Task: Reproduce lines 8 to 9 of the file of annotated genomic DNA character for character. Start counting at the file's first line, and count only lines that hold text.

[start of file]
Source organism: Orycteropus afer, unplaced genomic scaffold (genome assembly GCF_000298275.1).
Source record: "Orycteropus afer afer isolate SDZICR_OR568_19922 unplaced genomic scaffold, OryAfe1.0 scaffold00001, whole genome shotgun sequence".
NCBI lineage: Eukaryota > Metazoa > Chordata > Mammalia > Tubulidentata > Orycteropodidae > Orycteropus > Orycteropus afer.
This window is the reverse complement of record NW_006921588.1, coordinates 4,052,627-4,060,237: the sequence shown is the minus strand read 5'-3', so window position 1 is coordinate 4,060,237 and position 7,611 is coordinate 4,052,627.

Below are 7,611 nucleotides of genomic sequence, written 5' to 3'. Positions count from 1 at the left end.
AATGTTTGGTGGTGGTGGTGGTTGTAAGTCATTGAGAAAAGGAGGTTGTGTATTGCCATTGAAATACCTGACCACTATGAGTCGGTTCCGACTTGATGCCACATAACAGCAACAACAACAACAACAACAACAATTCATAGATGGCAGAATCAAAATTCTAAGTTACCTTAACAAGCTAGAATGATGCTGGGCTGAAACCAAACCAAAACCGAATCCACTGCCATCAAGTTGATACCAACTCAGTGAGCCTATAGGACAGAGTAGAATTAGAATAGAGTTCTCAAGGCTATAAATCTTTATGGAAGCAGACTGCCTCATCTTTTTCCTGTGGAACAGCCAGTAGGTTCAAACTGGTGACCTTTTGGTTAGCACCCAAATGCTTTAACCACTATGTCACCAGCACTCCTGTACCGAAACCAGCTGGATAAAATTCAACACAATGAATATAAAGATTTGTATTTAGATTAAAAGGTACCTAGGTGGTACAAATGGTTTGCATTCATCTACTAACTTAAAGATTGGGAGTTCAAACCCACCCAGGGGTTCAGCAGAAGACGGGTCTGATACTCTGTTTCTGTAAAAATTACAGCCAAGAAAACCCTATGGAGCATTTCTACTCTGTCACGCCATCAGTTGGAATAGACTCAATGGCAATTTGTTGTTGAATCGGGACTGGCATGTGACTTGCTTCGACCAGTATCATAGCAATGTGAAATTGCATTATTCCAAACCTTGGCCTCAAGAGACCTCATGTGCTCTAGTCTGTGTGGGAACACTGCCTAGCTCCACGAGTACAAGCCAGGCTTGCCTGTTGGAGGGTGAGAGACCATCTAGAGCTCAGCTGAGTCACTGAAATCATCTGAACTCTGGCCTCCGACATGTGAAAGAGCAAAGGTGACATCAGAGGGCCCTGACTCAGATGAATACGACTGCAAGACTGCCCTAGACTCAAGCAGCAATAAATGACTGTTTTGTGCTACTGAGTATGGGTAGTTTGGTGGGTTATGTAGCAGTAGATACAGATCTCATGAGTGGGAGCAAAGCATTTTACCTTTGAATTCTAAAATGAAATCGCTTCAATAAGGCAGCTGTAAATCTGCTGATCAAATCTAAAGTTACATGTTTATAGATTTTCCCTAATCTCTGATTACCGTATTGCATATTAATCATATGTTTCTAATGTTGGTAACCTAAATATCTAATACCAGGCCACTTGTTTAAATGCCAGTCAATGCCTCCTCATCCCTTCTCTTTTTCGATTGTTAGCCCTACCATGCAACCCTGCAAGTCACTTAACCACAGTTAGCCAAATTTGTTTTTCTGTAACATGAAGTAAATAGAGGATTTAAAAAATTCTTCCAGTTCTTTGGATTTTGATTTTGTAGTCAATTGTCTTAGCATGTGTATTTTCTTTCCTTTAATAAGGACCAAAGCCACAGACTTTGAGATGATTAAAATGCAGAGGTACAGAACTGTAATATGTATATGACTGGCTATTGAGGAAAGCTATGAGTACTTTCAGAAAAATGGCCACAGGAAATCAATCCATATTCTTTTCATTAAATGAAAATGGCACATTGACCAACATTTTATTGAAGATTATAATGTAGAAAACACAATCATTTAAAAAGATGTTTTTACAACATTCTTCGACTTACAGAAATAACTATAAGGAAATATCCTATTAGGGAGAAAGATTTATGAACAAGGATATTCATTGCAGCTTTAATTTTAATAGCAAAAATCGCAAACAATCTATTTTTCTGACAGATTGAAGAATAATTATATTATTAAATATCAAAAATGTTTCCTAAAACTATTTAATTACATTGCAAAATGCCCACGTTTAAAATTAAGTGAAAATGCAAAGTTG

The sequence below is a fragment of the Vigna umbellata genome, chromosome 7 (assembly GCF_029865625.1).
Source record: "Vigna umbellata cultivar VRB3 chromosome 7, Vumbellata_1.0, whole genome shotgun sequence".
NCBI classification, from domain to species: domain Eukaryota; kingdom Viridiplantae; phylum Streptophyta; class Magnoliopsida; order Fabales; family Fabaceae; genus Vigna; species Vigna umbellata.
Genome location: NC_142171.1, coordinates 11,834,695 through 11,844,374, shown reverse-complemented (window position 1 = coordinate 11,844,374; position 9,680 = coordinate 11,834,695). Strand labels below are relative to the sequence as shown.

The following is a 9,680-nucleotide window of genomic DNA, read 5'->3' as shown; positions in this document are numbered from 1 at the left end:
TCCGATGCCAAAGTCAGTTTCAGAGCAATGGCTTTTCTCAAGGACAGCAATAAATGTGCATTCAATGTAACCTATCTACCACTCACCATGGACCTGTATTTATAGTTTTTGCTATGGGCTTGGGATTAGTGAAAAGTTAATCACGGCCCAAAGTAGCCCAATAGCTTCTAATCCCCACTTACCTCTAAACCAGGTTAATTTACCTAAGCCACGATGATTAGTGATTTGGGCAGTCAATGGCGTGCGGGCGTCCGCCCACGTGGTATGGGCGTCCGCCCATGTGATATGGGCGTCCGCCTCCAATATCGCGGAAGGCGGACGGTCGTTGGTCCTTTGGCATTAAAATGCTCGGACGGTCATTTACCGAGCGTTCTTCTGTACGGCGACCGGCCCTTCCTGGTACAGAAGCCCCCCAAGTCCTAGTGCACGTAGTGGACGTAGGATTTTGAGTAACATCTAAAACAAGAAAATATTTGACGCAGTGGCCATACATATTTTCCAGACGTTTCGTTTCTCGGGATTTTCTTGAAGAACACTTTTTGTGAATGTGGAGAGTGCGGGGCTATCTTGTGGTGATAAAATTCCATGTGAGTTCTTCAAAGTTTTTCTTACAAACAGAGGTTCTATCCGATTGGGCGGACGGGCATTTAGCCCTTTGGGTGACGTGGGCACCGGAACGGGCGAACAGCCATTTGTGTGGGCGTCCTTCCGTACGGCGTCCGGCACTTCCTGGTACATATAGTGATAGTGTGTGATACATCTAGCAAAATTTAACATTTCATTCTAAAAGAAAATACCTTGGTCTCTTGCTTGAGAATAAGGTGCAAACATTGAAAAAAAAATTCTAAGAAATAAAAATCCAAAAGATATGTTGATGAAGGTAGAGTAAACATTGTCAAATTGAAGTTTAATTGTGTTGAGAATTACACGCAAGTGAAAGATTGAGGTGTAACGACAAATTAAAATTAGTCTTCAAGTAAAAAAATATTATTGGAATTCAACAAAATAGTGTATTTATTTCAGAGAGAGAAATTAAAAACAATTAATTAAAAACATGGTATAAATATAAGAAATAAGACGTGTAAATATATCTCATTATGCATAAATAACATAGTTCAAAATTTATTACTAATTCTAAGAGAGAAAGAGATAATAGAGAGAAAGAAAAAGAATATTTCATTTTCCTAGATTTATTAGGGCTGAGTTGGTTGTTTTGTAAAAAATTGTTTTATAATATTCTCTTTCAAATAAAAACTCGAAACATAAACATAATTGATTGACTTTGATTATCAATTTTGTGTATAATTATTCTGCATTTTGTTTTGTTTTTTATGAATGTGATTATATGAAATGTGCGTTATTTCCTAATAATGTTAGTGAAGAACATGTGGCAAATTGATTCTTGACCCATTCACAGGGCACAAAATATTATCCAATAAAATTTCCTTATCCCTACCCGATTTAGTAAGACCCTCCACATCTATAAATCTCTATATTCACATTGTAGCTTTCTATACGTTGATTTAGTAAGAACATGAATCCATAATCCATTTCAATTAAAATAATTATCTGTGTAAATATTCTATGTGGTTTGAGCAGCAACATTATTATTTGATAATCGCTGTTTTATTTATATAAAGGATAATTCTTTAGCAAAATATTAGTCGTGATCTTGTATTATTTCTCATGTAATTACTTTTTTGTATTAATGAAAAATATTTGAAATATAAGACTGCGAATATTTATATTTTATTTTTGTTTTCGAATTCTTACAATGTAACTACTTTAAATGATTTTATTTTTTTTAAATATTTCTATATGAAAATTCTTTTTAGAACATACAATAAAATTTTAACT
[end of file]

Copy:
Source record: "Vigna umbellata cultivar VRB3 chromosome 7, Vumbellata_1.0, whole genome shotgun sequence".
NCBI classification, from domain to species: domain Eukaryota; kingdom Viridiplantae; phylum Streptophyta; class Magnoliopsida; order Fabales; family Fabaceae; genus Vigna; species Vigna umbellata.